Theology Thursday: Transcendence

Amanda Jenkins

Praying with Bible

“God is both transcendent over and immanent in, His world. These nineteenth-century words express the thought that on the one hand God is distinct from His world and does not need it. While on the other hand, He permeates the world in sustaining creative power, shaping and steering it in a way that keeps it on its planned course.”

The words transcendent and immanent often are seen together in theological language. The transcendence of God means that God is outside of humanity’s full experience, perception or grasp. The immanence of God means that he is knowable, perceivable or graspable. For example, Jesus Christ is God incarnate (in the flesh) and therefore he was immanent in the first century among those who knew him, perceived of him or experienced him with one or more of their five senses.

Although Jesus Christ was imminent during his earthly life, the Christian Worldview believes that God is transcendent. God’s transcendence means that he is other and outside of human comprehension. Although Jesus dwelt among humanity, the Triune God is bigger, greater and more wonderful than anything that human beings can fully wrap their minds around.

An example of this can be seen in three qualities that have been called transcendentals throughout philosophical history: goodness, truth and beauty. These qualities are immanently perceivable, but they also cannot be fully perceived, possessed or known- therefore making them transcendent. When I experience goodness, for example, a good meal or a good conversation, I can recognize that it is good but goodness itself is not fully known in those things and did not originate in a good meal or a good conversation. Goodness must come from something else and a good meal or conversation echoes or reflects goodness, but never in its full form.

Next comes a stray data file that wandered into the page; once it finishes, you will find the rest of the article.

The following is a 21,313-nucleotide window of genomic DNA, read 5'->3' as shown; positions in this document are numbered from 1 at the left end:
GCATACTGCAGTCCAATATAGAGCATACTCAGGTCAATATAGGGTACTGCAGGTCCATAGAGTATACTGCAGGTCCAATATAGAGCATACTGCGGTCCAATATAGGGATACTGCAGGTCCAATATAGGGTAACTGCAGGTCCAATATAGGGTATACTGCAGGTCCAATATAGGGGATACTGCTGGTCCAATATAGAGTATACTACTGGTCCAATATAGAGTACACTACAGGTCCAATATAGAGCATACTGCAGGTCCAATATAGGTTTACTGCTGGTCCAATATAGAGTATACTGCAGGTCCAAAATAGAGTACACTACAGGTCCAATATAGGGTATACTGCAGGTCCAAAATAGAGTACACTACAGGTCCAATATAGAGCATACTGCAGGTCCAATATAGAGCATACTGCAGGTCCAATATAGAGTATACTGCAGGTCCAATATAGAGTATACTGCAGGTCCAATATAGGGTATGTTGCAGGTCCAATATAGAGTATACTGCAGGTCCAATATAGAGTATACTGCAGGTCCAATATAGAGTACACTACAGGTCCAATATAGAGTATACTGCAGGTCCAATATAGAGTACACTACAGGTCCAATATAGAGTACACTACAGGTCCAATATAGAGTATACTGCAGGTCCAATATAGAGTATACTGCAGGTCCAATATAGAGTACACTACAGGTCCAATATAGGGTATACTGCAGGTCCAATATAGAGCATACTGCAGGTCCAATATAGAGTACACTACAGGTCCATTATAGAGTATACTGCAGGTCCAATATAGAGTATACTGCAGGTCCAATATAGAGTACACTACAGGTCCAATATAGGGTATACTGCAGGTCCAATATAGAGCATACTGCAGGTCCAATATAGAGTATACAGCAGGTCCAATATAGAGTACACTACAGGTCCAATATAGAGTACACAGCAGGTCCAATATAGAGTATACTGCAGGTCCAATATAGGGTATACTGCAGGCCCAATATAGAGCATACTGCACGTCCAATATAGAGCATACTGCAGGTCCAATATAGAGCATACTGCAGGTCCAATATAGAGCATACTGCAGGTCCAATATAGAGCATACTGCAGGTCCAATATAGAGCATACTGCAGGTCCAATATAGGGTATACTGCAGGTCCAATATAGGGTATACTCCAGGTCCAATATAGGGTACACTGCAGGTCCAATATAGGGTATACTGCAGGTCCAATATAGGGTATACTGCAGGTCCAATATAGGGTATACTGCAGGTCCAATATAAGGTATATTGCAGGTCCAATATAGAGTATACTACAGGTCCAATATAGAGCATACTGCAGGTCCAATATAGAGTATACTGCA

In the Christian Worldview God is goodness in its full form. God is truth. God is beauty. When we experience these immanent qualities of God in our lives we are experiencing God, but not all of who God is−only a reflection or echo of him. God’s goodness, truth and beauty is outside of his creation and cannot be fully grasped by his creation.

Isaiah 55:8-9 says, “’For my thoughts are not your thoughts, nor are your ways my ways," declares the LORD. "For as the heavens are higher than the earth, so are my ways higher than your ways and my thoughts than your thoughts.” This verse is consistent with the biblical theme of the transcendence of God. He is higher, greater, and more than what humanity can know. Humanity has limitations and boundaries, God transcends the boundaries of human limitations. God’s thoughts are higher than humanity's thoughts and his ways are higher than humanity's ways because he is outside of the confines that humanity experiences as part of the creation order−he stands distinct as a creator.

God’s immanence and his transcendence are both reasons for humanity to worship him. Humanity worships the immanence of God because the creator God of the universe has made Himself knowable to humanity. Humanity worships God the transcendent God because they understand that he is the creator and sustainer of the universe- the originator of life and ever good gift−and that he is bigger and greater than anything they will ever have the ability to comprehend.


  • S. R. Holmes, God, Martin Davie, ed., New Dictionary of Theology: Historical and Systematic, second ed. (Downers Grove, Illinois: IVP Academic, 2016), 1.

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The views and opinions expressed in this article are those of the author’s and do not necessarily reflect the official policy or position of Grand Canyon University. Any sources cited were accurate as of the publish date.

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